## Day 1: My Take on the Buggy Lab

So, last year I blogged my combined AP Physics 1 and 2 class. This year, I'm going to do a #teach180 blog for a AP Physics 1 class. I have a student teacher this year, so I don't know how many days of the teach180 I'll get done this year, but I do want to blog a bit this year.

Today was the first day, and I wanted to get right to the lab. So we started the buggy lab. If you don't know about the buggy lab, Kelly O'Shea has an amazing description. We listed our observations; we figured out we would measure time. I do a lot of this lesson like she does. Thanks, Kelly (as well as Brian Carpenter and Chas Deremer.)

But then, when they wanted to use metersticks, I told them I couldn't find them. All I could find was a long measuring tape. So we could only measure the position of the car on the measuring tape rather than the distance from the start line. I like this move. We start with position this way. I also don't quite set my students up to get position-time graphs on the first lab. I like to see what they get without much guidance. (Also a Brian & Chas move.) When they all whiteboard their information, and see what a graph can do, the class often agrees that graphs are the best way to see all the information quickly. I like the discussion that comes out of this confusion.

I also learned something about the question "Is the buggy moving at a constant speed?" Some student hear that as "Does the buggy do the same thing every time?" rather than "During one time down the track, does it stay at the same speed during that one trial?" I'm not sure how to avoid that confusion.

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## Day 141: Finishing the Curriculum

We finished the curriculum! We have more practice to do, and tests, and other such stuff, but the end is in the sight.

We ended with a whimper, not a bang, by talking about neutrinos and half-lives and picking up those last little bits of what's left in modern physics.

As I look back at the first few blog posts, I notice I used to write a lot more each day. I was at the beginning of the marathon we call a school year and not at the end. I also don't want to give away too much. Not too other teachers, or my students this year, of course, but to future readers of this blog, future students who might look here and know everything. It's a silly reason; I see lots of great physics bloggers talk about their every move in class in detail, with answers. But I shy away from telling too much.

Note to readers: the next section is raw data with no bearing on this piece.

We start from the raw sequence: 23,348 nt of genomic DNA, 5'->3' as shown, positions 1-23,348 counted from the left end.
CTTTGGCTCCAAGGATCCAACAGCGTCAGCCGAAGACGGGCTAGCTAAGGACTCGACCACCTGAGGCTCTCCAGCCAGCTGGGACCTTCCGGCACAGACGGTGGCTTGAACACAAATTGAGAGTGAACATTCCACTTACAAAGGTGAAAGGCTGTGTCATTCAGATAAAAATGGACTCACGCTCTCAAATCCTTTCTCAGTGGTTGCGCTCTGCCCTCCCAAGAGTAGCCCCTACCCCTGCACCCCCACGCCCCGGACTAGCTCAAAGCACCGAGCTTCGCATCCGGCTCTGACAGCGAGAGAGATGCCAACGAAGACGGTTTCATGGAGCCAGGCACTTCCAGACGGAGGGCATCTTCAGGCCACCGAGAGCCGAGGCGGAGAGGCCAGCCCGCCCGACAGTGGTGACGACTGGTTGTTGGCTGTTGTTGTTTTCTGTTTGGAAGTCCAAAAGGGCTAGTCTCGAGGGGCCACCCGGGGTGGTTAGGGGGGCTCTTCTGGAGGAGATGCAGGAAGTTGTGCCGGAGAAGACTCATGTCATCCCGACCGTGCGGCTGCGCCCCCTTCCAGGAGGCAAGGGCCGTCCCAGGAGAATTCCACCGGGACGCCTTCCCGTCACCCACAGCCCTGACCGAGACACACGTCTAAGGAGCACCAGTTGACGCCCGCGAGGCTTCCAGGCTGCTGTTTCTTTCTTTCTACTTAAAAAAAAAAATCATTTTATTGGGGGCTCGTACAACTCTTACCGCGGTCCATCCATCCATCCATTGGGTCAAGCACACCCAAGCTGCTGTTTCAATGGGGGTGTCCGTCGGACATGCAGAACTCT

Writing this blog has been worthwhile to me. I'm trying to think about what I'll do next year to keep reflecting on and improving my teaching.

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## Day 140: Special Relativity

We whiteboarded our last photon model of light questions, and the best part of today was the questions. That seems to be my new theme; their questions are so well-crafted and incisive that they should be celebrated. What are the different ways we can define intensity? Why can't an electron just absorb some of the energy of a photon?

And then we moved to special relativity, and the questions kept coming: How is this related to time travel? How much energy would it take to accelerate me to close to the speed of light? What does it mean that "that astronaut" traveled 0.5 seconds into the future?

Now they want to study a lot more special relativity.

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## Day 139: E = mc²

It's more of me talking, and my students asking lots of questions. They love it. I don't really know another way.

The goal was to talk about the different conservation laws for nuclear reactions: number of nucleons, charge, mass-energy.

But it opened up so many other questions, including anti-matter, black holes, and dark matter. I tried my best to answer. The conversations were rich and interesting and the questions were great, but I was the sage on the stage.

I can't wait until they start reading about all these topics and start teaching me. I'll have to wait to the book project after the AP Exam.

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## Day 138: We can see the atomic transitions!

We played around with various different gaseous atomic spectra. They are so interesting! Neon looks so red, and the sample marked "air" has so many different lines. We took some artful photos through our cameras, as shown above.

We didn't get quantitative with our observations; I wasn't sure if it was even going to work, but I think next year we can get quantitative. The lines are bright and easy to see, even through cheap diffraction gratings.

We are definitely finishing the year, and, just like last year, when we get to the end of the year, the questions about quantum mechanics are good. Quantum mechanics is weird. I try to explain, and I also try to postpone. I'm not a quantum mechanic!

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## Day 137: Atomic Spectra

So, I'm finding the end of the year coming, and I'm actually in a good place. We're going to finish early. We'll have lots of time to review.

I don't think I've ever had that thought before.